2/3/2005 -- I make a liqeur using a bourbon mixture that must sit for between four and six months. Currently, I use wide-mouth glass jars for this purpose, but I wish to make larger batches. My question is, while I know that food-grade plastic is fine for lower-alcohol drinks like wine or beer, will the higher-alcohol bourbon eat away at the plastic . . .
Response From Homebrew Heaven: I doubt it. It would have to be VERY strong bourbon, say 120 proof or more.
10/13/2004 -- How tall is the 12 gallon fermenter? Will a 30" racking cane work for it or should I use a 24"?
Response From Homebrew Heaven: They measure 21" high (22" with lid) and 15" in diameter. A 24" racking cane will work just fine.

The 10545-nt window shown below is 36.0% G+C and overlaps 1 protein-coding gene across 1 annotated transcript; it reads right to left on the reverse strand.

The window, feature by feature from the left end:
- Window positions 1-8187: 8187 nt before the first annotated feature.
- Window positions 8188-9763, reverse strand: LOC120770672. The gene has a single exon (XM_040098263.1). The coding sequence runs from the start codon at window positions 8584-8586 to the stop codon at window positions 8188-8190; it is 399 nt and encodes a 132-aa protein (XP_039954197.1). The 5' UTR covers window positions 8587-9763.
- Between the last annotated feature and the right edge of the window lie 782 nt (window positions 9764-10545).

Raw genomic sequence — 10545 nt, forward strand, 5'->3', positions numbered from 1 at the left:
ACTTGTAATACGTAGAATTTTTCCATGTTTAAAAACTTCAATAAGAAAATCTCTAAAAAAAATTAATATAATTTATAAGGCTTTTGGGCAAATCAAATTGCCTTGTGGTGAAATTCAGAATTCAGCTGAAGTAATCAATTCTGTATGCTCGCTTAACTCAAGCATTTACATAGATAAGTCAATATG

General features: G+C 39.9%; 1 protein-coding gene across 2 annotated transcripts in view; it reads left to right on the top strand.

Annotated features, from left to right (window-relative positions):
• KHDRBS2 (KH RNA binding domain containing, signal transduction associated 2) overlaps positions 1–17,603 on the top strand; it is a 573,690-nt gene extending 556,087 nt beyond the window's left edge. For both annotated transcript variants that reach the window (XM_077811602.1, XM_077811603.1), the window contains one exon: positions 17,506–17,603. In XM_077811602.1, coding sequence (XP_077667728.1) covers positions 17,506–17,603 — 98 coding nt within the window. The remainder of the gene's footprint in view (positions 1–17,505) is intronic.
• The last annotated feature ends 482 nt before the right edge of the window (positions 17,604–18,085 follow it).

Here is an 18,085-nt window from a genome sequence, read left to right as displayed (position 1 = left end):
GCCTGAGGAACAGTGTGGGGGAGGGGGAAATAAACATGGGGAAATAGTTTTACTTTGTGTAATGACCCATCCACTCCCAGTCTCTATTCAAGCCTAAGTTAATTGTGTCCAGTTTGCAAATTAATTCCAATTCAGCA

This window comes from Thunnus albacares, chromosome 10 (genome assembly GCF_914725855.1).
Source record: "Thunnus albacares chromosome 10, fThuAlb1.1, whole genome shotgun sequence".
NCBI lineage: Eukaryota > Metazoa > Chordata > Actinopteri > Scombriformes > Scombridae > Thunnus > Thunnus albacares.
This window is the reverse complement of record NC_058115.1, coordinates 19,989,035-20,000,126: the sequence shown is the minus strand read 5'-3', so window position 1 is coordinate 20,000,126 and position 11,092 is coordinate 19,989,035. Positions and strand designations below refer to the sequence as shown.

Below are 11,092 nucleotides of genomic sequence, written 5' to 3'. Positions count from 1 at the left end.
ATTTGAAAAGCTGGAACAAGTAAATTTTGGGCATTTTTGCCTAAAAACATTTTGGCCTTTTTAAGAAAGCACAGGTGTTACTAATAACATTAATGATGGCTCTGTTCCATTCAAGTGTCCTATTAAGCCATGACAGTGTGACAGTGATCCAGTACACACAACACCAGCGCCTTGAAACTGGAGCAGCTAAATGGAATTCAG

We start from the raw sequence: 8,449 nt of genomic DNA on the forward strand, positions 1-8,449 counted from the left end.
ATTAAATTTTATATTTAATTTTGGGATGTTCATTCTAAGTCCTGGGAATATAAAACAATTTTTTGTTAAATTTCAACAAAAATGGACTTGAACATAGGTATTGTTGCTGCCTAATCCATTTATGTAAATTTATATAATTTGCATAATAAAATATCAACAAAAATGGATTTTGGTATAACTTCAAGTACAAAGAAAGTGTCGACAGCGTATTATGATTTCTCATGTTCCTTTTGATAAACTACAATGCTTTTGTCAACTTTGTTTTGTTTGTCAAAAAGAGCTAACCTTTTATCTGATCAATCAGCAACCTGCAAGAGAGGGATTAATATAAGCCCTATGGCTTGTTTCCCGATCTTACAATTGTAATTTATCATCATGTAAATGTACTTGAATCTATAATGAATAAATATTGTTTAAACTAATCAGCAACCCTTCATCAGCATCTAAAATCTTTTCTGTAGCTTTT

8/25/2004 -- Do you think this would work OK for primary fermentations in white wine? I've always been told (or maybe read) to air lock whites during primary fermentation because of oxidation. Any thoughts?
Response From Homebrew Heaven: Yes, this will work just fine as a primary.During the primary fermentation, there is lots of CO2 leaving the container, so oxidation is minimized.
6/4/2004 -- How thick are the walls of this bucket? My thoughts are to possibly use it as an electric wort boiler. Is it thicker, thinner or about the same as a regular 6gal fermentation bucket?Thanks!
Response From Homebrew Heaven: Probably not a good idea. It is pretty thin, and more flexible that the bucket.
12/19/2003 -- I am having trouble keeping the temp in the room I am making wine between 70 and 75 degrees as specified in the wine kit I have. I live in Colorado and often the temp at night dips way down, and in the day it can get quite warm. I am not around at all times to adjust the thermastat. Could I solve this problem by wrapping the carboy with . . .